We live in a sharing economy. This is an economic model that uses peer-to-peer activity that allows individuals to acquire and provide goods and services to one another. This includes everything from access to capital, data, fashion, employment, and even transportation. The latter is commonly referred to as ride-sharing but you probably know it better by one of the major players in that industry—Lyft and Uber.
According to Uber, almost 4 million people work as drivers in 63 different countries, completing roughly 14 million trips every day. Many people become drivers to make a few extra dollars while others drive completely on a full-time basis.
Perhaps you're one of those individuals who's thought of signing up. Want to know more about what you need to become a successful driver? You'll certainly need a car and access to a smartphone, which allows you to connect with paying passengers. But that's not all. Keep reading to find what it takes to become an Uber driver, including what you'll need, your earning potential, the tax treatment for your income as a driver, along with some tips from the company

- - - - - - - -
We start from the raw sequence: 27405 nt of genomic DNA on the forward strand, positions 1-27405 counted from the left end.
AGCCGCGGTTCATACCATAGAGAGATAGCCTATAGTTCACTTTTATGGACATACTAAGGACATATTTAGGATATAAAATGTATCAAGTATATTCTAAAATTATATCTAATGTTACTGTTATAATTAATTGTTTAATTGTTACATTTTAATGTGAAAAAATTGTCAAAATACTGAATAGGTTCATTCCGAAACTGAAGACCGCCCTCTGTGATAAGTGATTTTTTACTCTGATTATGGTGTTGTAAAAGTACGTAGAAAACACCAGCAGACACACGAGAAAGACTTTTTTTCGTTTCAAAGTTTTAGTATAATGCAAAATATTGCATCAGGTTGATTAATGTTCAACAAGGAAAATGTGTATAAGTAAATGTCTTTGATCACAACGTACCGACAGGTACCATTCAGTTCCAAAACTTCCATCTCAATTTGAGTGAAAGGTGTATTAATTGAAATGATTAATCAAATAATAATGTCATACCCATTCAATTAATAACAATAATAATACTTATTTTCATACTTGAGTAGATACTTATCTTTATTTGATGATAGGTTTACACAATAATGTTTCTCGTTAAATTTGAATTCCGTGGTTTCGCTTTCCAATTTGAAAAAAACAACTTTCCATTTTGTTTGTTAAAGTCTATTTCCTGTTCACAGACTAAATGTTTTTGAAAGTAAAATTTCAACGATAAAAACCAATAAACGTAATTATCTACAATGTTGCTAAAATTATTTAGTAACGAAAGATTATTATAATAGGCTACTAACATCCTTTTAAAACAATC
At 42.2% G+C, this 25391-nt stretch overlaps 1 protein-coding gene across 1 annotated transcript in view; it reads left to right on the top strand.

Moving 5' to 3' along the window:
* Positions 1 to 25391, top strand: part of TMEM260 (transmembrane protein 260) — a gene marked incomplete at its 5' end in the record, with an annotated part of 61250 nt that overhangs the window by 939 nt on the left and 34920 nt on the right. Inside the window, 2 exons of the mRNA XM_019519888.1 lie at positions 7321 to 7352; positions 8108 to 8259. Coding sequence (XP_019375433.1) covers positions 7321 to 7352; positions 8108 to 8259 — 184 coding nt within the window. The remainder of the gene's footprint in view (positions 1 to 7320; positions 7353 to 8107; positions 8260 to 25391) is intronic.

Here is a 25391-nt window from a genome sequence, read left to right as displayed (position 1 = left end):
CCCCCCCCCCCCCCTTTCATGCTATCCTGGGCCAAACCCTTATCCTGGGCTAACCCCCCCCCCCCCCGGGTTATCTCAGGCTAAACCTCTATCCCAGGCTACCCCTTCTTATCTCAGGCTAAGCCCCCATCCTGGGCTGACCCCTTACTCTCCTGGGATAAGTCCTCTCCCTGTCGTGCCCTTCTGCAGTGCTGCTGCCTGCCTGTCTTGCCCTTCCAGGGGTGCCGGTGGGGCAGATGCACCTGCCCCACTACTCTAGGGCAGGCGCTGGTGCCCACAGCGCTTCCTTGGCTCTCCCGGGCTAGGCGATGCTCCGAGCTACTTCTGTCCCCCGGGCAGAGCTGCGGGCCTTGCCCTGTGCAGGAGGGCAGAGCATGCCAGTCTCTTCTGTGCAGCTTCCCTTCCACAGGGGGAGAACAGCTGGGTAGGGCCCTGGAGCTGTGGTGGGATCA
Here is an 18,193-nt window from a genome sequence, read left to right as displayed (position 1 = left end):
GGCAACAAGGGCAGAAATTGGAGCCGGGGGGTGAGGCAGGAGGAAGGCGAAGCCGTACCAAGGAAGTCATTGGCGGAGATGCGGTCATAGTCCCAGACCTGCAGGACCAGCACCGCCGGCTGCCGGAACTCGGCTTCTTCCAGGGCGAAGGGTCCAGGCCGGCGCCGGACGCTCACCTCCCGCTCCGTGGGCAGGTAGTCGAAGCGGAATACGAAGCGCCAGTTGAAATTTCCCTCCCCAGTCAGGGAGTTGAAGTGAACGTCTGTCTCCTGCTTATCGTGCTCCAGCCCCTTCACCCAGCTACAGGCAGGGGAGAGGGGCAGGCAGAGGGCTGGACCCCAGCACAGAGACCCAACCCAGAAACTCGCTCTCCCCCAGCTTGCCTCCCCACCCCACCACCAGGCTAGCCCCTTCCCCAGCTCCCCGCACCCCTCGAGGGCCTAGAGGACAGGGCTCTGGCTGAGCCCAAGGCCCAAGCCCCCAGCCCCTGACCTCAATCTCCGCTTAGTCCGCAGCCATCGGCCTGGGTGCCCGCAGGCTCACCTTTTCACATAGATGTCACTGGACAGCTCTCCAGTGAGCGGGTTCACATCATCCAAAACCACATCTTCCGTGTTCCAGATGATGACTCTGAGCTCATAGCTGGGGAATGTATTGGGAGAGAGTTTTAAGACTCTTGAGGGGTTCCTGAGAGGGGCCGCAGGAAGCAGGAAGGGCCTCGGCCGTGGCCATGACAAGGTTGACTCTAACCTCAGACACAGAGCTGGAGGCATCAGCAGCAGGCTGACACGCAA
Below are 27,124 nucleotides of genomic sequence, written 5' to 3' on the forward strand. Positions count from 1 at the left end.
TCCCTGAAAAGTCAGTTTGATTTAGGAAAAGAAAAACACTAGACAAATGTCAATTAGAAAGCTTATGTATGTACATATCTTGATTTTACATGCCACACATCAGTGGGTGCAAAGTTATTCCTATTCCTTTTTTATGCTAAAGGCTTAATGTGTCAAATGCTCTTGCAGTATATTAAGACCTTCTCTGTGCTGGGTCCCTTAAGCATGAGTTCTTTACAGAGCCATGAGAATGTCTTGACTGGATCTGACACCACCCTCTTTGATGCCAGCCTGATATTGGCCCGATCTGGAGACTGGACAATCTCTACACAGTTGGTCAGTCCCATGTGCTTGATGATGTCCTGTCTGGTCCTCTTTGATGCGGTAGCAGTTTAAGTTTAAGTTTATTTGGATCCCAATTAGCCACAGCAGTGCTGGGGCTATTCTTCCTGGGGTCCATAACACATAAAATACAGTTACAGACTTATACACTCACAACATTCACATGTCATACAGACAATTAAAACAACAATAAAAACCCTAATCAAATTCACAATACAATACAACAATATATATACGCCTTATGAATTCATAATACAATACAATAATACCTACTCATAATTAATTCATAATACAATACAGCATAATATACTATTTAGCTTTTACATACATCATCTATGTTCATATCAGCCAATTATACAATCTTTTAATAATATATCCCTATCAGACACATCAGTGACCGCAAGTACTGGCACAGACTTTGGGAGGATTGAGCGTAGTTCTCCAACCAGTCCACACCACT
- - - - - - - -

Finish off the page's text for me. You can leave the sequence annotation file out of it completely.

- All Uber drivers must meet requirements regarding age, driver's license status, and driving experience.
- You'll need to pass a driver screening, which includes a review of your driving history and criminal record, and provide proof of residency, along with proof of auto insurance and car registration.
- Your car will need to meet certain requirements regarding the age of the car, the size of the car, and the condition.
- The type of car insurance coverage you'll need varies by state—Uber does offer coverage, which is limited to only when the driver is logged into the app and driving customers.
- While you can earn $10 to $20 per hour, you are considered a contract worker, which means you'll have to set aside money for income taxes, Social Security, and Medicare.
Becoming an Uber Driver: Where to Start
Before you get too invested in the Uber process, start by filling out the application on Uber's website. The requirements for drivers in the United States are listed below. Be aware that different countries and some cities and states within the U.S. may have different requirements or regulations.